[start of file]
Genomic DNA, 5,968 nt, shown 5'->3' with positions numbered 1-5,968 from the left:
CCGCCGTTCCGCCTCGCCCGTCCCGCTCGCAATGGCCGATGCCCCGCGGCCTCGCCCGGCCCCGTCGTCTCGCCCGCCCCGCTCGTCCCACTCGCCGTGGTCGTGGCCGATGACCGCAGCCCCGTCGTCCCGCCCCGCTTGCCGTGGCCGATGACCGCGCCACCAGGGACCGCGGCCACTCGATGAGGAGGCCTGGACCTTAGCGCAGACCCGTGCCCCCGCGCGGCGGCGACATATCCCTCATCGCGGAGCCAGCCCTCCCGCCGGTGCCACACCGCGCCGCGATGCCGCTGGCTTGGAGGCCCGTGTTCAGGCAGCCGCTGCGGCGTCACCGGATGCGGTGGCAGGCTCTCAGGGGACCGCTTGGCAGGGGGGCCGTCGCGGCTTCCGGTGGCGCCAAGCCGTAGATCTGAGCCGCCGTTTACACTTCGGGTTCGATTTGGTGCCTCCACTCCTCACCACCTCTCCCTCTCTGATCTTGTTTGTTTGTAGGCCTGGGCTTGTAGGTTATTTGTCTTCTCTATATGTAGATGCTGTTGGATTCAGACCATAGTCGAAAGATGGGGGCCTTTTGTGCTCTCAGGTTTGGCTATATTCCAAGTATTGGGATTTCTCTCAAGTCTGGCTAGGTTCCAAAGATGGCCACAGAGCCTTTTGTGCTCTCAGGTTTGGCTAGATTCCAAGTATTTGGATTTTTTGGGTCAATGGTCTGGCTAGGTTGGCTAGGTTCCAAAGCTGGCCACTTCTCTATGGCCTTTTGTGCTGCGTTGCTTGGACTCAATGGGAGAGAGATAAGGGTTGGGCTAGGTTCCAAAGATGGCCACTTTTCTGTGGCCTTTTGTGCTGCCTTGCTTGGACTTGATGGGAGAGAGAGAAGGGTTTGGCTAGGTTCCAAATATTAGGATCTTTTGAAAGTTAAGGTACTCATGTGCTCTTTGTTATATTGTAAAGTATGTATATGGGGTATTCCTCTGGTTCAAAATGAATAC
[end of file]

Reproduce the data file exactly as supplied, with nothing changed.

Genomic DNA, 5,968 nt, shown 5'->3' with positions numbered 1-5,968 from the left:
CCGCCGTTCCGCCTCGCCCGTCCCGCTCGCAATGGCCGATGCCCCGCGGCCTCGCCCGGCCCCGTCGTCTCGCCCGCCCCGCTCGTCCCACTCGCCGTGGTCGTGGCCGATGACCGCAGCCCCGTCGTCCCGCCCCGCTTGCCGTGGCCGATGACCGCGCCACCAGGGACCGCGGCCACTCGATGAGGAGGCCTGGACCTTAGCGCAGACCCGTGCCCCCGCGCGGCGGCGACATATCCCTCATCGCGGAGCCAGCCCTCCCGCCGGTGCCACACCGCGCCGCGATGCCGCTGGCTTGGAGGCCCGTGTTCAGGCAGCCGCTGCGGCGTCACCGGATGCGGTGGCAGGCTCTCAGGGGACCGCTTGGCAGGGGGGCCGTCGCGGCTTCCGGTGGCGCCAAGCCGTAGATCTGAGCCGCCGTTTACACTTCGGGTTCGATTTGGTGCCTCCACTCCTCACCACCTCTCCCTCTCTGATCTTGTTTGTTTGTAGGCCTGGGCTTGTAGGTTATTTGTCTTCTCTATATGTAGATGCTGTTGGATTCAGACCATAGTCGAAAGATGGGGGCCTTTTGTGCTCTCAGGTTTGGCTATATTCCAAGTATTGGGATTTCTCTCAAGTCTGGCTAGGTTCCAAAGATGGCCACAGAGCCTTTTGTGCTCTCAGGTTTGGCTAGATTCCAAGTATTTGGATTTTTTGGGTCAATGGTCTGGCTAGGTTGGCTAGGTTCCAAAGCTGGCCACTTCTCTATGGCCTTTTGTGCTGCGTTGCTTGGACTCAATGGGAGAGAGATAAGGGTTGGGCTAGGTTCCAAAGATGGCCACTTTTCTGTGGCCTTTTGTGCTGCCTTGCTTGGACTTGATGGGAGAGAGAGAAGGGTTTGGCTAGGTTCCAAATATTAGGATCTTTTGAAAGTTAAGGTACTCATGTGCTCTTTGTTATATTGTAAAGTATGTATATGGGGTATTCCTCTGGTTCAAAATGAATAC